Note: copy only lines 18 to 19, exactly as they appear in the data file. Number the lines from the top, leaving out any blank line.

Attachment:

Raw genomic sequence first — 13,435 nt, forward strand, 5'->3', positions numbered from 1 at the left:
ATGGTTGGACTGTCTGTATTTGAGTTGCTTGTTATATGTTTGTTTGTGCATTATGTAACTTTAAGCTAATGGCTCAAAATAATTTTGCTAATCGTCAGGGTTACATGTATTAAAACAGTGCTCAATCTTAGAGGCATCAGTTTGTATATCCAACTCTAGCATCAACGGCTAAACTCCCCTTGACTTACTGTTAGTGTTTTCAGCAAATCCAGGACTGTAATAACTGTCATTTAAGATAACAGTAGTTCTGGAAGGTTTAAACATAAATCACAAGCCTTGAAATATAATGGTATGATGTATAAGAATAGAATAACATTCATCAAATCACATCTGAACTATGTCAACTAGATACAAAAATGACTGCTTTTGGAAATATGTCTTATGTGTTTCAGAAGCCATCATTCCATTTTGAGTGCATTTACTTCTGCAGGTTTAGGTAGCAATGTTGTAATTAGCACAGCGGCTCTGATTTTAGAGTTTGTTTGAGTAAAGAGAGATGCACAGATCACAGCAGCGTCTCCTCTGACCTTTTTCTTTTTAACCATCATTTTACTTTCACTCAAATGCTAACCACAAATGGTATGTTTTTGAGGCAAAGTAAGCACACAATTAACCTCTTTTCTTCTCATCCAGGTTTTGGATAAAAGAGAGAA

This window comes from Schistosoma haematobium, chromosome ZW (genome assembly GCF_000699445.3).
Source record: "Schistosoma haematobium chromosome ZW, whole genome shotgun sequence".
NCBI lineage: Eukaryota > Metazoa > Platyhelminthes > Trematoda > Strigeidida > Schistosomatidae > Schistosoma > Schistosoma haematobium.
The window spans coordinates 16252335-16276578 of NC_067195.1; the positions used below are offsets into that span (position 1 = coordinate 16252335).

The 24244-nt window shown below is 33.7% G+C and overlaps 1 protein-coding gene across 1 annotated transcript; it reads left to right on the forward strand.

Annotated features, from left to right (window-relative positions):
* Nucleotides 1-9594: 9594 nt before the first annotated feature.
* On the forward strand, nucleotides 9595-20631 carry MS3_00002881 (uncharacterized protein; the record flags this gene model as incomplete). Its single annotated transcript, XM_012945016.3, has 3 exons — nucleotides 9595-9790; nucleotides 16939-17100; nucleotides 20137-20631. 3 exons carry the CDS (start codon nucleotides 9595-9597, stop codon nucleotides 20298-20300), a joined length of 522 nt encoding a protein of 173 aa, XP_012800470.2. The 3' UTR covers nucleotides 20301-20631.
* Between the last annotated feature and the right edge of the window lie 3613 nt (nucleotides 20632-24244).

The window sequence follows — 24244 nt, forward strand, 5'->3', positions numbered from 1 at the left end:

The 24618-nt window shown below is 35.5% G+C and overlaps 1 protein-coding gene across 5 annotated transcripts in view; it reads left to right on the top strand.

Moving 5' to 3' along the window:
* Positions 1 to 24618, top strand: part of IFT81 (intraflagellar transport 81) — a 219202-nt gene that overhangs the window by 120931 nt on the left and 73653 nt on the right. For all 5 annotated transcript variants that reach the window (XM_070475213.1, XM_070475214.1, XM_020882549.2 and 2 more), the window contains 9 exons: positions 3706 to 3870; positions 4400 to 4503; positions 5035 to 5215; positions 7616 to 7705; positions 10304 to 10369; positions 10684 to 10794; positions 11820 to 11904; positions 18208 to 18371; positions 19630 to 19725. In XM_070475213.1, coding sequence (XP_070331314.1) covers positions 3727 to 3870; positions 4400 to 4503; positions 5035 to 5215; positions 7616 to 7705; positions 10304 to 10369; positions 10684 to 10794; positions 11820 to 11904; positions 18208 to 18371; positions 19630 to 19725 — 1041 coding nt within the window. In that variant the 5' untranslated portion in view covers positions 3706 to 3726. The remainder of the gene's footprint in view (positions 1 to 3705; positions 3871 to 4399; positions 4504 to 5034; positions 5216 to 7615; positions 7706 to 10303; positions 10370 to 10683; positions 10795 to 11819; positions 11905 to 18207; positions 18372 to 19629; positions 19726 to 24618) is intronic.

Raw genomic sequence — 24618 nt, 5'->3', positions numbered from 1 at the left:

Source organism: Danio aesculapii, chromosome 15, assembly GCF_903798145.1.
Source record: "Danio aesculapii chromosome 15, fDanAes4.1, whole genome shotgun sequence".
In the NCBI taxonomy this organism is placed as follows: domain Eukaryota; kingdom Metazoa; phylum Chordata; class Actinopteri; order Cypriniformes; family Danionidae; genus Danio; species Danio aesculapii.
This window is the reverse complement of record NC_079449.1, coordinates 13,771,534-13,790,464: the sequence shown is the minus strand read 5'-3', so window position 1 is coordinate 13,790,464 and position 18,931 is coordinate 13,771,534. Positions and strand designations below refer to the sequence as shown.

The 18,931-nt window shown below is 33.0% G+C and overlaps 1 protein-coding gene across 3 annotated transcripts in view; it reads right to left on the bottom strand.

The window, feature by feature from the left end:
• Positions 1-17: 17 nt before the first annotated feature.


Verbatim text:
Source record: "Danio aesculapii chromosome 15, fDanAes4.1, whole genome shotgun sequence".
In the NCBI taxonomy this organism is placed as follows: domain Eukaryota; kingdom Metazoa; phylum Chordata; class Actinopteri; order Cypriniformes; family Danionidae; genus Danio; species Danio aesculapii.